World War II - Eastern Front - Brief History

Don, Volga, and Caucasus: Summer 1942

German Infantry Soldiers

Although plans were made to attack Moscow again, on 28 June 1942, the offensive reopened in a different direction. Army Group South anchored the front with the Battle of Voronezh and then followed the Don river southeastwards.

The grand plan was to secure the Don and Volga first and then drive into the Caucasus towards the oil fields.

Rostov was recaptured on 24 July when 1st Panzer Army joined in, and then that group drove south towards Maikop.

Operation Shamil was executed, a plan whereby a group of Brandenburger commandos dressed up as Soviet NKVD troops to destabilize Maikop's defenses and allow the 1st Panzer Army to enter the oil town with little opposition.

Meanwhile, 6th Army was driving towards Stalingrad. A leap across the Don brought German troops to the Volga river on August 23 but for the next three months the Wehrmacht would be fighting the Battle of Stalingrad street-by-street.

Stalingrad: Winter 1942

While the German 6th Army and 4th Panzer Army had been fighting their way into Stalingrad, Soviet armies had congregated on either side of the city, specifically into the Don river bridgeheads that the Romanians had been unable to reduce. Russians struck on 19 November 1942.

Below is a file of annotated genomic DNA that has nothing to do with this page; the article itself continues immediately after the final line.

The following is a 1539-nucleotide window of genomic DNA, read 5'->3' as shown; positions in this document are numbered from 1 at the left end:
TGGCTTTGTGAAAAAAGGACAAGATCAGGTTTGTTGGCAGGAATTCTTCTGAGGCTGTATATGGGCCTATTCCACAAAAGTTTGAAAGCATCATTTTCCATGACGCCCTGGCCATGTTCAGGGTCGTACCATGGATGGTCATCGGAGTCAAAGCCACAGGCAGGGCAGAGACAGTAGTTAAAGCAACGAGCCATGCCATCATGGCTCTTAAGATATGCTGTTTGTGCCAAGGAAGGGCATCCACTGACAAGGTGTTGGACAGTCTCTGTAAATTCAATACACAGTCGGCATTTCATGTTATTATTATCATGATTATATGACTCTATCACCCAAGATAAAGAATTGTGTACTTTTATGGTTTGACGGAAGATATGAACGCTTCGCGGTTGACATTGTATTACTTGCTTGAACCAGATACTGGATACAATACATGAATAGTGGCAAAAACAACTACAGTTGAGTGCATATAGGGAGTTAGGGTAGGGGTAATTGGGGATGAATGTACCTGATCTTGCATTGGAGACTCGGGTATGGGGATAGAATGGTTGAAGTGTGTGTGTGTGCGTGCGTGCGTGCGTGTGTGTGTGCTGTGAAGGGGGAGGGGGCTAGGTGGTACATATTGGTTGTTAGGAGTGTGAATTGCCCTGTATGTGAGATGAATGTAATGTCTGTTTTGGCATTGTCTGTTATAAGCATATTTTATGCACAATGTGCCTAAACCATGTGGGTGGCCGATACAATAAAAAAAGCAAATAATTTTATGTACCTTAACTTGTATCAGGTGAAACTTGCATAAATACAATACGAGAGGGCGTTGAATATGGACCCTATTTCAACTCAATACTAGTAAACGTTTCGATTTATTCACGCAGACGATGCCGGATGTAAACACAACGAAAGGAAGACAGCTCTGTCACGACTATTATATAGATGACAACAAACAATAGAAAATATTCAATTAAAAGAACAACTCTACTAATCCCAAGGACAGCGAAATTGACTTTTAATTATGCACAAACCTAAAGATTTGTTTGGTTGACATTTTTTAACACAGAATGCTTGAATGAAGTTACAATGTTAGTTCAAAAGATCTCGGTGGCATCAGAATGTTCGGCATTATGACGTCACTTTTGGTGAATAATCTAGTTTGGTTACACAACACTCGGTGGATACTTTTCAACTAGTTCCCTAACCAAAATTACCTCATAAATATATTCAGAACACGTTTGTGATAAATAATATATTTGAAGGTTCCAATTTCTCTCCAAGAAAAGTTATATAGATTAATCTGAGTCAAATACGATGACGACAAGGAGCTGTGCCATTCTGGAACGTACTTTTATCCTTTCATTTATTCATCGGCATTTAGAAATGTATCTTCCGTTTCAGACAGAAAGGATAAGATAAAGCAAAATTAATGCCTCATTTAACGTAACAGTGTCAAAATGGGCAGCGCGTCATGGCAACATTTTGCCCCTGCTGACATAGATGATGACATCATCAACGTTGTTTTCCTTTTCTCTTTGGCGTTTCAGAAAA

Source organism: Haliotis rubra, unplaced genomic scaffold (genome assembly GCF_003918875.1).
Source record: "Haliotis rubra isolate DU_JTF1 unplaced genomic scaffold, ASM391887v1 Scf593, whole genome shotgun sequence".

Russian Tank Division Before Attack

Russian Tank Division

Fighting on Stalingrad Streets

Fighting in Stalingrad

In Operation Uranus, two Soviet fronts punched through the Romanians and converged at Kalach on 23 November, trapping 300,000 Wehrmacht troops behind them.

The Germans rushed to transfer troops to Russia for a desperate attempt to relieve Stalingrad, but the offensive could not get going until 12 December, by which time the 6th Army in Stalingrad was starving and too weak to break out towards it.

Hitler refused the now-surrounded German troops permission to surrender. But German Army lacked supplies of winter uniforms, food, and medicine, with temperatures reaching 24 degrees below freezing.

On 31 January 1943, the German commander Field Marshall Paulus disobeyed Hitler's orders, and the 90,000 survivors of the 300,000-man 6th Army surrendered. This surrender marked the German army's greatest defeat.

By that time the Hungarian 2nd Army had also been wiped out. The Soviets advanced from the Don river 500 km (300 miles) to the west of Stalingrad, marching through Kursk (retaken on 8 February 1943) and Kharkov (retaken 16 February 1943).

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